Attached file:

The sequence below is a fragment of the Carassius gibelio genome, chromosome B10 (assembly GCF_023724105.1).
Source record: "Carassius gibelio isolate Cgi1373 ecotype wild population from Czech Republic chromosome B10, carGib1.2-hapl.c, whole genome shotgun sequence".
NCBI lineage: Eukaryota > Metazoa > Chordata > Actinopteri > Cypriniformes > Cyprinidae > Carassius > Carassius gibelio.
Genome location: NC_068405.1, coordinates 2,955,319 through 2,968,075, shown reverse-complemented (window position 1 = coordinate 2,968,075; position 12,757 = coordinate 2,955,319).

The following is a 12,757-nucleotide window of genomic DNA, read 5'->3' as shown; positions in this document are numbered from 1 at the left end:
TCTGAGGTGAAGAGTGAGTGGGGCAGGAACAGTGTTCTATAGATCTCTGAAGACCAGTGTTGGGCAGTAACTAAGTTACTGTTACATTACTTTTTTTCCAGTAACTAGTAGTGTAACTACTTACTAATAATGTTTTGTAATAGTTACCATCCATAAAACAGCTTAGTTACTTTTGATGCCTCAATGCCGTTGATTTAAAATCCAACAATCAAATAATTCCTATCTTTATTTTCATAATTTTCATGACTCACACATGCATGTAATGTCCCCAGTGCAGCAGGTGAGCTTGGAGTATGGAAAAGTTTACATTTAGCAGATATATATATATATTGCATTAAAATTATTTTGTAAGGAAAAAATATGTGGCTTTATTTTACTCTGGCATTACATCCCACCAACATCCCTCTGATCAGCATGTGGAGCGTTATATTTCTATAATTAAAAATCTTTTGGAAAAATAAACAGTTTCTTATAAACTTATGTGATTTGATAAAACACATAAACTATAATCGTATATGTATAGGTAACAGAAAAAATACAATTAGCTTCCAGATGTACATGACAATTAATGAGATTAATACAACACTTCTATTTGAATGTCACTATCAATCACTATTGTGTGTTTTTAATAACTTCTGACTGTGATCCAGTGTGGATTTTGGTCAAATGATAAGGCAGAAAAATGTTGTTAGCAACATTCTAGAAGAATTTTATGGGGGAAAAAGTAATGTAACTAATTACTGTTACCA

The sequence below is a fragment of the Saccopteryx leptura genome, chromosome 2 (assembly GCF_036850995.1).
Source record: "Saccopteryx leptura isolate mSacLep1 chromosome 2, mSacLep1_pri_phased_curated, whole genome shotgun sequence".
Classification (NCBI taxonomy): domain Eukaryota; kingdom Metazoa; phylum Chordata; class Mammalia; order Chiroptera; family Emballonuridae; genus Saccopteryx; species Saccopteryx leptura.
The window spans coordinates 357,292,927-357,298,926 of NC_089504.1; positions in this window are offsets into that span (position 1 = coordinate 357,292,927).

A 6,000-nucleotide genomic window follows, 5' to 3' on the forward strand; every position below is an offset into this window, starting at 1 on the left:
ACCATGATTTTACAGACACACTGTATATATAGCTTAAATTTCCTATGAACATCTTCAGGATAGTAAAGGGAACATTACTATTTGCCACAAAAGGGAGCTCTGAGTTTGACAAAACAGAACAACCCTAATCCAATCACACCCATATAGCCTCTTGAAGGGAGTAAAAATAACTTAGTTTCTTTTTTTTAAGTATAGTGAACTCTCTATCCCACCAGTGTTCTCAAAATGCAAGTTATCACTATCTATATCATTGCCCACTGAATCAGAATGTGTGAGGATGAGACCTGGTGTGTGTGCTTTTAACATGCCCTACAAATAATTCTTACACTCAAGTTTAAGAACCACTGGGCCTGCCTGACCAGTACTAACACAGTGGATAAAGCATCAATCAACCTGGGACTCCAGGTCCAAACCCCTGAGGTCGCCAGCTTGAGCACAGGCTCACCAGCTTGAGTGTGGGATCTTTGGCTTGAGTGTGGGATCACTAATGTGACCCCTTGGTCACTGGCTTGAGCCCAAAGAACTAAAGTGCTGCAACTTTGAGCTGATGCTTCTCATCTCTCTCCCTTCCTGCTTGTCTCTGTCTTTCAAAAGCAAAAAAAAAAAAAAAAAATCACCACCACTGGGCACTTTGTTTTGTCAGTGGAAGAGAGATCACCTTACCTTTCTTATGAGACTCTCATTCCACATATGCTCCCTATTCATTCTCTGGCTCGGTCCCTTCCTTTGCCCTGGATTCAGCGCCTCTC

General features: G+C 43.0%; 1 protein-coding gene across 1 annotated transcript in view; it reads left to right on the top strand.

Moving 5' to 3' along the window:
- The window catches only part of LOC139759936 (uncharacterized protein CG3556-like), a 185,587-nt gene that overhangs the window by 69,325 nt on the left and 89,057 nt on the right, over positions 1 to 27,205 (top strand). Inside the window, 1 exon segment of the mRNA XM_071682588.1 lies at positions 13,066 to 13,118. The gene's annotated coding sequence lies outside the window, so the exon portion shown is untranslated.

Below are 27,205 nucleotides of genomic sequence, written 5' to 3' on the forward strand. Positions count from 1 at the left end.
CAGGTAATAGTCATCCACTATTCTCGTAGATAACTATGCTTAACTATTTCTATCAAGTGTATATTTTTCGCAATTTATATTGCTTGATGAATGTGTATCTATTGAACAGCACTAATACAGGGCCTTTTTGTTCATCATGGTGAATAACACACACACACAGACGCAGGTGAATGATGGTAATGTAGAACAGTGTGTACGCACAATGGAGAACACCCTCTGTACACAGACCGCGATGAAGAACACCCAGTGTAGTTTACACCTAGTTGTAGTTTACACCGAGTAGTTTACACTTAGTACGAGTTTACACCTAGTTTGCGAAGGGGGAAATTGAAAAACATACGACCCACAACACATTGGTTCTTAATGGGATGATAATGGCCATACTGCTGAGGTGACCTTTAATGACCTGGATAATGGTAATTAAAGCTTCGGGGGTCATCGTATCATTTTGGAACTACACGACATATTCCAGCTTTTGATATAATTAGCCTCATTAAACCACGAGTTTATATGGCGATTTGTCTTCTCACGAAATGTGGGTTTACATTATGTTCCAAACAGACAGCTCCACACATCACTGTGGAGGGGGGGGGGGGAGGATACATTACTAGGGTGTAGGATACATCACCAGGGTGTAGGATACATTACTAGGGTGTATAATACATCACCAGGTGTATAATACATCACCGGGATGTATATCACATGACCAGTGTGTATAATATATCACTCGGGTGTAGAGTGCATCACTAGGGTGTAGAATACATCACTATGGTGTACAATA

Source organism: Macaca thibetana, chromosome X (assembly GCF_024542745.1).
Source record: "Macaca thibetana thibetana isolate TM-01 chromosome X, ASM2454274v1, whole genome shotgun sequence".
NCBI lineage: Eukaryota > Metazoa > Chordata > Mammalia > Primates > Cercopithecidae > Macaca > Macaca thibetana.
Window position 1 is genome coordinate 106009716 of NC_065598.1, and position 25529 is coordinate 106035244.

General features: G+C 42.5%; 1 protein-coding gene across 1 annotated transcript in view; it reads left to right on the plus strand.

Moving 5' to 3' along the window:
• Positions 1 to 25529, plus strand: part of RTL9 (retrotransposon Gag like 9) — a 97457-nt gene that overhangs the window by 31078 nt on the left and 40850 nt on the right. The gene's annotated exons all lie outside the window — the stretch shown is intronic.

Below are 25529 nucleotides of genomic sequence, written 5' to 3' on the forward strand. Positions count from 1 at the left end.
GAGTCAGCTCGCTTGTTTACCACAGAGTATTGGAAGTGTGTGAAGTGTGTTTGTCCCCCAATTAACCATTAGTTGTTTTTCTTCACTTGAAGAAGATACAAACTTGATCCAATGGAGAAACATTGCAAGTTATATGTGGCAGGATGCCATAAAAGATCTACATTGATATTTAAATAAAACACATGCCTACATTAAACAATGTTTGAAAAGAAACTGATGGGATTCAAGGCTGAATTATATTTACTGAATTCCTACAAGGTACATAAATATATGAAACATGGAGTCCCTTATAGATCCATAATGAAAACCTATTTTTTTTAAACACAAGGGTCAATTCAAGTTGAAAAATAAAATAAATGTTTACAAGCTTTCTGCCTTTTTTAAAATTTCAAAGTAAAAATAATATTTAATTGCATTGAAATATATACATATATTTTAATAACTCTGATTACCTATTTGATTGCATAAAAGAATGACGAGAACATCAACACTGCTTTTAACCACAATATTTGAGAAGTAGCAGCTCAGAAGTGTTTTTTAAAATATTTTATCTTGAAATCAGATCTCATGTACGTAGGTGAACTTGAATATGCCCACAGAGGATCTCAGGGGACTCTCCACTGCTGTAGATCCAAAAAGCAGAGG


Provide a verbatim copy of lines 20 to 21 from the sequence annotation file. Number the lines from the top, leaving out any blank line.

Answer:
NCBI lineage: Eukaryota > Metazoa > Chordata > Mammalia > Primates > Cercopithecidae > Macaca > Macaca thibetana.
Window position 1 is genome coordinate 106009716 of NC_065598.1, and position 25529 is coordinate 106035244.